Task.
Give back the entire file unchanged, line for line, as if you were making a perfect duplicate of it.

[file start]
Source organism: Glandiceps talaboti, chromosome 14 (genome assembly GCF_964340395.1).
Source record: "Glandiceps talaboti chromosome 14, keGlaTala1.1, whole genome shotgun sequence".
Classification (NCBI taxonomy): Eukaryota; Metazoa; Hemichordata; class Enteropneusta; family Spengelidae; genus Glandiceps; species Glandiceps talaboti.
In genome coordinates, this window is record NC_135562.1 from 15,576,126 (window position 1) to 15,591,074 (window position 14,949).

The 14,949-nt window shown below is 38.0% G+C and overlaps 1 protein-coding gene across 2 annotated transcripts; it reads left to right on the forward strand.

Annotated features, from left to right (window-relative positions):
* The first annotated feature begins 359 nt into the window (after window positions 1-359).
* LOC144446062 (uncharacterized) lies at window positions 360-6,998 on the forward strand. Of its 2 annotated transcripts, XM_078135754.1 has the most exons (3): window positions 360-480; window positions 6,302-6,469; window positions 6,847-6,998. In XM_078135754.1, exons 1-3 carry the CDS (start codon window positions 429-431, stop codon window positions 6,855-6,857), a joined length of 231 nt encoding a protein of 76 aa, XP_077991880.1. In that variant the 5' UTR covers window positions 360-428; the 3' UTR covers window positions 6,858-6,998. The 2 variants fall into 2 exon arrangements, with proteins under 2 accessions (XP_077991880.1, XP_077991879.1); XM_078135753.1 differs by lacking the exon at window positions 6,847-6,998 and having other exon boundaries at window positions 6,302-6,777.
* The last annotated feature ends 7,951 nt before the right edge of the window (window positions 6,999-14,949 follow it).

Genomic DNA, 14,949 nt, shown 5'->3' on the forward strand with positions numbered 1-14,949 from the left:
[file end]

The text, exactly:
Source organism: Glandiceps talaboti, chromosome 14 (genome assembly GCF_964340395.1).
Source record: "Glandiceps talaboti chromosome 14, keGlaTala1.1, whole genome shotgun sequence".
Classification (NCBI taxonomy): Eukaryota; Metazoa; Hemichordata; class Enteropneusta; family Spengelidae; genus Glandiceps; species Glandiceps talaboti.
In genome coordinates, this window is record NC_135562.1 from 15,576,126 (window position 1) to 15,591,074 (window position 14,949).

The 14,949-nt window shown below is 38.0% G+C and overlaps 1 protein-coding gene across 2 annotated transcripts; it reads left to right on the forward strand.

Annotated features, from left to right (window-relative positions):
* The first annotated feature begins 359 nt into the window (after window positions 1-359).
* LOC144446062 (uncharacterized) lies at window positions 360-6,998 on the forward strand. Of its 2 annotated transcripts, XM_078135754.1 has the most exons (3): window positions 360-480; window positions 6,302-6,469; window positions 6,847-6,998. In XM_078135754.1, exons 1-3 carry the CDS (start codon window positions 429-431, stop codon window positions 6,855-6,857), a joined length of 231 nt encoding a protein of 76 aa, XP_077991880.1. In that variant the 5' UTR covers window positions 360-428; the 3' UTR covers window positions 6,858-6,998. The 2 variants fall into 2 exon arrangements, with proteins under 2 accessions (XP_077991880.1, XP_077991879.1); XM_078135753.1 differs by lacking the exon at window positions 6,847-6,998 and having other exon boundaries at window positions 6,302-6,777.
* The last annotated feature ends 7,951 nt before the right edge of the window (window positions 6,999-14,949 follow it).

Genomic DNA, 14,949 nt, shown 5'->3' on the forward strand with positions numbered 1-14,949 from the left: